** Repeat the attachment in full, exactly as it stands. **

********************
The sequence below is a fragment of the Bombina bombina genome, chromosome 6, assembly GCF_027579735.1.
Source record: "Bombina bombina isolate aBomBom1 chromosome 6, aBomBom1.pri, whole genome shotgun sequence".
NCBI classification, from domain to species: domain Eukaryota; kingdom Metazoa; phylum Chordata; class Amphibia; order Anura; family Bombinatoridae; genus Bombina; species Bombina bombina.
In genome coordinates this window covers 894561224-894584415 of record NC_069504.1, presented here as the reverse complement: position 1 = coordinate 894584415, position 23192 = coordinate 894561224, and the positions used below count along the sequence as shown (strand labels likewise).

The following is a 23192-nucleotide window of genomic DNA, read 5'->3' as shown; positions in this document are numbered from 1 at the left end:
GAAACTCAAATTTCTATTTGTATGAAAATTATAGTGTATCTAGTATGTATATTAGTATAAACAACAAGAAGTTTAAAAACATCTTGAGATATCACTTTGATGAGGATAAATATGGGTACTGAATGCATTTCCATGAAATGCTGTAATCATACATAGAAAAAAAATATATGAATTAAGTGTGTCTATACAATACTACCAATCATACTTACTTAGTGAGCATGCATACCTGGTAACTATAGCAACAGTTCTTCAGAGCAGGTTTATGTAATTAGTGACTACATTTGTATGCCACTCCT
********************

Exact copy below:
The sequence below is a fragment of the Bombina bombina genome, chromosome 6, assembly GCF_027579735.1.
Source record: "Bombina bombina isolate aBomBom1 chromosome 6, aBomBom1.pri, whole genome shotgun sequence".
NCBI classification, from domain to species: domain Eukaryota; kingdom Metazoa; phylum Chordata; class Amphibia; order Anura; family Bombinatoridae; genus Bombina; species Bombina bombina.
In genome coordinates this window covers 894561224-894584415 of record NC_069504.1, presented here as the reverse complement: position 1 = coordinate 894584415, position 23192 = coordinate 894561224, and the positions used below count along the sequence as shown (strand labels likewise).

The following is a 23192-nucleotide window of genomic DNA, read 5'->3' as shown; positions in this document are numbered from 1 at the left end:
GAAACTCAAATTTCTATTTGTATGAAAATTATAGTGTATCTAGTATGTATATTAGTATAAACAACAAGAAGTTTAAAAACATCTTGAGATATCACTTTGATGAGGATAAATATGGGTACTGAATGCATTTCCATGAAATGCTGTAATCATACATAGAAAAAAAATATATGAATTAAGTGTGTCTATACAATACTACCAATCATACTTACTTAGTGAGCATGCATACCTGGTAACTATAGCAACAGTTCTTCAGAGCAGGTTTATGTAATTAGTGACTACATTTGTATGCCACTCCT